The Keebler-Keefauver House, located on Hales Chapel Road in Gray, now boasts a new historical marker in its front yard.

By CHAD FRED BAILEY

On Friday, May 31st, the Keebler-Keefauver House at 632 Hales Chapel Road, Gray, received the 57th Tennessee Historical Marker placed within Washington County’s bounds, in a ceremony held by Johnson City officials who currently own the historic structure.

This marker stands proudly in the front yard of the home in the Keebler’s Crossroads community. Constructed in the 1850s – while some historical writings suggest construction as early as 1842 and others show completion as late as 1860 — the Keebler-Keefauver House is a grand example of federal-style brick homes that dot the county’s landscape. James Keebler (1789-1859) of Berkeley County, Virginia, had the four-room structure built of hand-made brick and hand-blown glass windows, which was possibly constructed by slaves owned by Keebler, as well as an outdoor kitchen, which was later used as a smokehouse.

In 1923, the large kitchen, dining room, bathroom, and two porches were added, and some additional additions made at later dates.

James Keebler first married Mary Rector and had seven children: Rector, Malinda, Oziah, Sally, Mary, James Jr., and Enoch. After Mary’s death, he married Sarah Haws (1795-1888) in 1827, with whom he had seven children: Catharine, Volentine, John A., Benjamine, and Sarah. Joseph and Sarah are buried on the property in the Keebler Cemetery, established circa 1850s. According to the WCCL – a survey performed by the WPA in the 1930s, four Keebler family members’ graves were found in this cemetery along with graves of slaves.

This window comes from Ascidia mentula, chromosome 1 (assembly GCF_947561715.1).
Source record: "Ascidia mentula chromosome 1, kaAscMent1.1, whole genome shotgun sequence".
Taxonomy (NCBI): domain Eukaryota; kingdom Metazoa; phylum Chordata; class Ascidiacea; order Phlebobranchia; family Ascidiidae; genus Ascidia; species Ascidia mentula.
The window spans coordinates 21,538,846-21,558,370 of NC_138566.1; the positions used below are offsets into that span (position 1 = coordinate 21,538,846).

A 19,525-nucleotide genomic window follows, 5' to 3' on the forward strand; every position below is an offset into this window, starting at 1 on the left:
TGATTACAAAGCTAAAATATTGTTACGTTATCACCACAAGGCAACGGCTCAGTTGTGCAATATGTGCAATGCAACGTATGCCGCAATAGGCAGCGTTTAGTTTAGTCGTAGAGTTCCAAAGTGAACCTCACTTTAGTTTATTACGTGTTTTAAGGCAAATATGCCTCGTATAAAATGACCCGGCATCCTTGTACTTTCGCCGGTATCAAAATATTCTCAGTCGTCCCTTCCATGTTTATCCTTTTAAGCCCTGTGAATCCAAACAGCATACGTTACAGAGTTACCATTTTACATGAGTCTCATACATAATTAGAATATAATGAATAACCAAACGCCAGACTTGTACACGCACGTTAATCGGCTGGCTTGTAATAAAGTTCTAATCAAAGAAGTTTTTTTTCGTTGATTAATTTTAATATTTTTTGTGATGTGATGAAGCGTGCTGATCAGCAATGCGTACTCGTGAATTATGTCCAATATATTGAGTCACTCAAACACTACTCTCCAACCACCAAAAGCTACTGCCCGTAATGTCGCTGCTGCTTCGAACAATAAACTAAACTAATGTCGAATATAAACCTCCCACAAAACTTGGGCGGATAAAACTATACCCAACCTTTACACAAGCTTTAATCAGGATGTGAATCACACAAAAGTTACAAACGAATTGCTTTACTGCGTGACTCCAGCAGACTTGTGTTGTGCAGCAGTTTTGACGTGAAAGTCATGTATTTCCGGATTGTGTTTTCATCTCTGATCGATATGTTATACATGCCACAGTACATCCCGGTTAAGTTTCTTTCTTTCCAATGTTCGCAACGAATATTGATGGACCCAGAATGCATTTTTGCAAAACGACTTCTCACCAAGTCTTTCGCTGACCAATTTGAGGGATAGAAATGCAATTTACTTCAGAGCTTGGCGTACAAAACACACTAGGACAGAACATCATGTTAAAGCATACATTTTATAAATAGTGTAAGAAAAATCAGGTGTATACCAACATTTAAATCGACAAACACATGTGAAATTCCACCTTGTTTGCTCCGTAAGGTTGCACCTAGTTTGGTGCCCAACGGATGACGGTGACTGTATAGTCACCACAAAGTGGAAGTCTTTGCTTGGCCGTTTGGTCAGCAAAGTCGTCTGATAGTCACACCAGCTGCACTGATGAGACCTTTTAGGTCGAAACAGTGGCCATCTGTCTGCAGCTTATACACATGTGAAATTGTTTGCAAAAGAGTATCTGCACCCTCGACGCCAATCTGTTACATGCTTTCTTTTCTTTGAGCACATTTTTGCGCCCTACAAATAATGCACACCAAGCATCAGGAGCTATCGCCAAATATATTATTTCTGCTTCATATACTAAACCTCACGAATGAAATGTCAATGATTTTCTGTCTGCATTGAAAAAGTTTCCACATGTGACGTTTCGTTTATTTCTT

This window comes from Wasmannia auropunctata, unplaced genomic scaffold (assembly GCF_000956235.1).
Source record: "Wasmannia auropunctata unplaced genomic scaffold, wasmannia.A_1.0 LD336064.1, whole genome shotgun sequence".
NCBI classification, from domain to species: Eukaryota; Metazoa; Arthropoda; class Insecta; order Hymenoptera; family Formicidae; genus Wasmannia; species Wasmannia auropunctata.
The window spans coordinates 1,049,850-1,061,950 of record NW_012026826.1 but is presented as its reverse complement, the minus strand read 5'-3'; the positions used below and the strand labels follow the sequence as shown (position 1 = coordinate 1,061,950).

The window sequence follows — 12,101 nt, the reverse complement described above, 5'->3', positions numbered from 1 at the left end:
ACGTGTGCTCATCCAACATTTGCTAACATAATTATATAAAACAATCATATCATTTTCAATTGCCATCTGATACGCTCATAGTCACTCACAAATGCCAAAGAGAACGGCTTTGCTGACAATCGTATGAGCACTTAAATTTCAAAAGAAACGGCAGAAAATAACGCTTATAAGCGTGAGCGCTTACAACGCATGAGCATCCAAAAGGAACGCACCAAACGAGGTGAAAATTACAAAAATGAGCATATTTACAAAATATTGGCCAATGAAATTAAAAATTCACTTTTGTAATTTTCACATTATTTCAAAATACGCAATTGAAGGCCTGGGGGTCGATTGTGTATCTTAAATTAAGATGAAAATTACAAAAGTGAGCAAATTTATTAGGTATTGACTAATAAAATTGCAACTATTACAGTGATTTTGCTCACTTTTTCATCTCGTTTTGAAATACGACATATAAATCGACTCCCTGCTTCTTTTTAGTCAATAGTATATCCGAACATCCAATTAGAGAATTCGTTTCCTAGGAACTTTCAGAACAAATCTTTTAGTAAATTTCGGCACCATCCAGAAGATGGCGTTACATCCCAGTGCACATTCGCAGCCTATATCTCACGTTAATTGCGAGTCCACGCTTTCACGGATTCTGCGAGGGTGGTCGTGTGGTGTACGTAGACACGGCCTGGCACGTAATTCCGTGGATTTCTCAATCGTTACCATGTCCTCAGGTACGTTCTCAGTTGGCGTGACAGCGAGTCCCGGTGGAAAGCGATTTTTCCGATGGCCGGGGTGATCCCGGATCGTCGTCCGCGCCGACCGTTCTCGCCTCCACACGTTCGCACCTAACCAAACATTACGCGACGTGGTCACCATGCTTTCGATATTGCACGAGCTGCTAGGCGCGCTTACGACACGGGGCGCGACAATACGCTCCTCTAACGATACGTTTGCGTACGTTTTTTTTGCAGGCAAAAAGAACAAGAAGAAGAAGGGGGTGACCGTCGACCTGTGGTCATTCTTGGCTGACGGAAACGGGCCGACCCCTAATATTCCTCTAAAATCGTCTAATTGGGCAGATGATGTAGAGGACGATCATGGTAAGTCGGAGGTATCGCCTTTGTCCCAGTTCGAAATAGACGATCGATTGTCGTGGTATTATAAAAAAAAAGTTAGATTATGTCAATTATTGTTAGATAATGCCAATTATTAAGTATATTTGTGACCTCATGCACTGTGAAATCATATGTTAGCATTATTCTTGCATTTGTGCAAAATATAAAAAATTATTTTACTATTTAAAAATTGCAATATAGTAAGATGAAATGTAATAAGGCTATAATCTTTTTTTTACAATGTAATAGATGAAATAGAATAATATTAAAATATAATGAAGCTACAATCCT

In the 1940s, the cemetery was cleaned off with permission of the Keebler family, yet James and Sarah’s markers survived and are housed on the property today.

In 1950, Weldon Faw and Malinda B. Keefauver purchased the farm from Joseph G. “Joe” Keefauver, which began the legacy of the Keeland Dairy Farm. With the purchase of the farm, the Keefauver’s began purchasing registered Holstein cattle, which they showed in many fairs all across the region winning many ribbons and awards.

In 1963, the farm was sold to their son and his wife, William “Billy Joe” J. and Jean Leonard Keefauver. In 1987, the dairy herd was sold, while some Holstein heifers and beef cattle remained.

In 2009, the City of Johnson City purchased the farm to create a new city park, which never has come to fruition due to new annexation laws that have been passed since the purchase.

Nearly a decade later, city officials continue to debate ideas for use of the old farm that include: a city park, a history museum, a new subdivision, and/or an agricultural education center.